[What follows is a twitter thread, reformatted and reprinted here with permission, posted by Ontario lawyer Michele Allinotte on February 24, 2019 – find the original thread here]
#BencherElection2019 candidates (and others) this is a thread on the financial realities of solo and small firm practice in Ontario.
I have been a lawyer since 2002. I have worked in two small law firms in North Bay and Cornwall and I have been a sole practitioner/manager of my small firm since 2009.
I have never made six figures.
I am good at what I do. I enjoy the work. I have a good practice and I am fortunate to have lots of work. I pay my staff a decent wage. I enjoy working with my clients and now, with multiple generations of families.
Yet, if I had it to do over, I would likely not choose this.
The Clio Legal Trends Report 2018 shows that of an average of 8 hours worked by lawyers, only 2.4 of those hours are on billable work. Ultimately only 1.65 of those hours is billed and collected.
I need to do the math, but my numbers are likely higher than those Clio Legal Trends numbers. I do know that the amount of time I spend on non-billable work equates to three to four month of my year.
This does not take into account that I cannot always work full time. I am a single mother and for a variety of reasons, I need to be away from the office (scheduled and unscheduled) for significant amounts of time. Thankfully, being self-employed affords me the flexibility to meet the needs of my family. I have worked in hospitals, schools, cars, on every single vacation, in arenas, when I am sick, when my children are sick, after someone has died, etc.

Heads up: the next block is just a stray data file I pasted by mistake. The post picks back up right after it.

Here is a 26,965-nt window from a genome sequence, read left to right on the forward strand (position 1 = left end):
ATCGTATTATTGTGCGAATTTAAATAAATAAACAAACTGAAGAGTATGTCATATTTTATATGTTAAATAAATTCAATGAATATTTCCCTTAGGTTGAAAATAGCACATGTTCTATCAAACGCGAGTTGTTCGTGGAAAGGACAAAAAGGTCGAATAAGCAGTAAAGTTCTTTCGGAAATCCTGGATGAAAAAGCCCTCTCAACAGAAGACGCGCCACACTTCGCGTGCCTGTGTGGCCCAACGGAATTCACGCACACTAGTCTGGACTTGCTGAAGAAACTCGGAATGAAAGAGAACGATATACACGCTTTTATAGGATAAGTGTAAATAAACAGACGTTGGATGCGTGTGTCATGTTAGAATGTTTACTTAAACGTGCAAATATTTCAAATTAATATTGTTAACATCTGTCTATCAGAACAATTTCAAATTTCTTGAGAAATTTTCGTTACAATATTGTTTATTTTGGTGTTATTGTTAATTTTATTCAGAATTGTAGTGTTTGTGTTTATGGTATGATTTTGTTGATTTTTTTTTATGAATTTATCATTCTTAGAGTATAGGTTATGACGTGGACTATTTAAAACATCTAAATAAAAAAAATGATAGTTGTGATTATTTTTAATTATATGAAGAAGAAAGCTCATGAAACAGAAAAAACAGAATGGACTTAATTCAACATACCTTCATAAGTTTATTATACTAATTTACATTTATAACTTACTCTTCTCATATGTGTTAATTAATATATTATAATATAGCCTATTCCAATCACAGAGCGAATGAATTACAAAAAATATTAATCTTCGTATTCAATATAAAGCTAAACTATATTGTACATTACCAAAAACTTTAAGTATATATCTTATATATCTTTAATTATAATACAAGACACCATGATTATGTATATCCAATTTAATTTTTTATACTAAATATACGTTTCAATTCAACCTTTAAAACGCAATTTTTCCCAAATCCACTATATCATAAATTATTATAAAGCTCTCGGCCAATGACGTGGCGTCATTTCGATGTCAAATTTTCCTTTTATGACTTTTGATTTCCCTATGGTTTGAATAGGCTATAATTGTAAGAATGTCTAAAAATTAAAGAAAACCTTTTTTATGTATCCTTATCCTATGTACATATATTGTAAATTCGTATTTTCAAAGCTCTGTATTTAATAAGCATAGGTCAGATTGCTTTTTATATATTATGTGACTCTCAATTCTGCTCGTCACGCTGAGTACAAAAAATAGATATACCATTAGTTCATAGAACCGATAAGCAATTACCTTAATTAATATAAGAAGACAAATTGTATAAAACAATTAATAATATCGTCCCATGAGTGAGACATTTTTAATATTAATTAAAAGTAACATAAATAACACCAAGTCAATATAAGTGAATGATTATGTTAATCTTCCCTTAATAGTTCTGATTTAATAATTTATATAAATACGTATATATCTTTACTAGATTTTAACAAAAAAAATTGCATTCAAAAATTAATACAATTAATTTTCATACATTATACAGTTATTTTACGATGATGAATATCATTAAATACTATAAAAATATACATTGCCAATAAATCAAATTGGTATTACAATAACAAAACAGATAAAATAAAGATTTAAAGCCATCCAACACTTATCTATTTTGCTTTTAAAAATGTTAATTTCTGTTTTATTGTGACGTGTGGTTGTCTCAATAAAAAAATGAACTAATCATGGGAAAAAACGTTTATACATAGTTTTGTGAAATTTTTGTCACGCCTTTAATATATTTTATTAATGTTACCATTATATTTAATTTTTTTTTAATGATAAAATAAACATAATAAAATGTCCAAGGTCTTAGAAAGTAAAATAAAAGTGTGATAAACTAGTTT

As a small firm and solo lawyer, there is limited back up and limited ability to take time off. I have managed it, but live in fear that I will break my leg or get into a car accident or become suddenly ill. Yes, I have disability insurance and I have a POA for my practice.
If a tragedy strikes me and I cannot work temporarily, my practice could be decimated. There may not be any coming back from an unplanned several month absence. Oh, and I have personally guaranteed any debt my practice has, so if my practice were to have a financial crisis, I would lose everything.
The latest LSO statistics are based on the 2017 MARs, but at that time, just over 50% of lawyers in Ontario were in Toronto. The rest of us are outside of Toronto, and many of us are in smaller communities like mine. According to the same report, the highest type of employment for lawyers in Ontario are sole practitioners. The report doesn’t show those who are partners or associates in small firms. If someone has this data, please share.
I have felt for my entire career a disconnect between my colleagues in larger firms in Toronto (and sometimes in larger cities like Ottawa or Hamilton as well). Your experience of the practice of law is not necessarily the same as mine. Financially, there is so much pressure. I know my numbers. I work efficiently. But the financial pressure is SO MUCH. At various times, I have gone months without taking a draw, put my own funds in the practice to cover expenses and do various financial juggling.